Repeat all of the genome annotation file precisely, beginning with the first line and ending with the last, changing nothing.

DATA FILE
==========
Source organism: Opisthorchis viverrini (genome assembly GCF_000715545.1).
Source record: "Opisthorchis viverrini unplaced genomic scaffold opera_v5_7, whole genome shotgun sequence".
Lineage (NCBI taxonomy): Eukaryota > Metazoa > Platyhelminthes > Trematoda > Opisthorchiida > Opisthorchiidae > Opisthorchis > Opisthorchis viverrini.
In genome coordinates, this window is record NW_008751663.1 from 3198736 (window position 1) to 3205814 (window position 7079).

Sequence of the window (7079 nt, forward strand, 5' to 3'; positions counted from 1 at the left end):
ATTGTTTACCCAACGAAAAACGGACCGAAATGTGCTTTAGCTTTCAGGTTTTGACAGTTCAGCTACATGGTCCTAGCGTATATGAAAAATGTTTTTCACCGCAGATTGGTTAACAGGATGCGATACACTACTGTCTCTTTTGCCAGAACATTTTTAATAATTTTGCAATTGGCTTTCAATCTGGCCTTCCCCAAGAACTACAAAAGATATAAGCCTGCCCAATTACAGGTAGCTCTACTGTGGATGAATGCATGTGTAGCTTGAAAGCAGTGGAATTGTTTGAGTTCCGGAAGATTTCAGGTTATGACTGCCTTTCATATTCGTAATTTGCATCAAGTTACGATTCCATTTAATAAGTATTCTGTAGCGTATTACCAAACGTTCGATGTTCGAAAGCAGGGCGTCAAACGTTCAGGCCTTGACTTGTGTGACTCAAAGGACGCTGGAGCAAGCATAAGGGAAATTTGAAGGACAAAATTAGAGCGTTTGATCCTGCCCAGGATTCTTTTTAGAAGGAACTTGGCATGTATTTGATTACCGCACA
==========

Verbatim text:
Source organism: Opisthorchis viverrini (genome assembly GCF_000715545.1).
Source record: "Opisthorchis viverrini unplaced genomic scaffold opera_v5_7, whole genome shotgun sequence".
Lineage (NCBI taxonomy): Eukaryota > Metazoa > Platyhelminthes > Trematoda > Opisthorchiida > Opisthorchiidae > Opisthorchis > Opisthorchis viverrini.
In genome coordinates, this window is record NW_008751663.1 from 3198736 (window position 1) to 3205814 (window position 7079).

Sequence of the window (7079 nt, forward strand, 5' to 3'; positions counted from 1 at the left end):
ATTGTTTACCCAACGAAAAACGGACCGAAATGTGCTTTAGCTTTCAGGTTTTGACAGTTCAGCTACATGGTCCTAGCGTATATGAAAAATGTTTTTCACCGCAGATTGGTTAACAGGATGCGATACACTACTGTCTCTTTTGCCAGAACATTTTTAATAATTTTGCAATTGGCTTTCAATCTGGCCTTCCCCAAGAACTACAAAAGATATAAGCCTGCCCAATTACAGGTAGCTCTACTGTGGATGAATGCATGTGTAGCTTGAAAGCAGTGGAATTGTTTGAGTTCCGGAAGATTTCAGGTTATGACTGCCTTTCATATTCGTAATTTGCATCAAGTTACGATTCCATTTAATAAGTATTCTGTAGCGTATTACCAAACGTTCGATGTTCGAAAGCAGGGCGTCAAACGTTCAGGCCTTGACTTGTGTGACTCAAAGGACGCTGGAGCAAGCATAAGGGAAATTTGAAGGACAAAATTAGAGCGTTTGATCCTGCCCAGGATTCTTTTTAGAAGGAACTTGGCATGTATTTGATTACCGCACA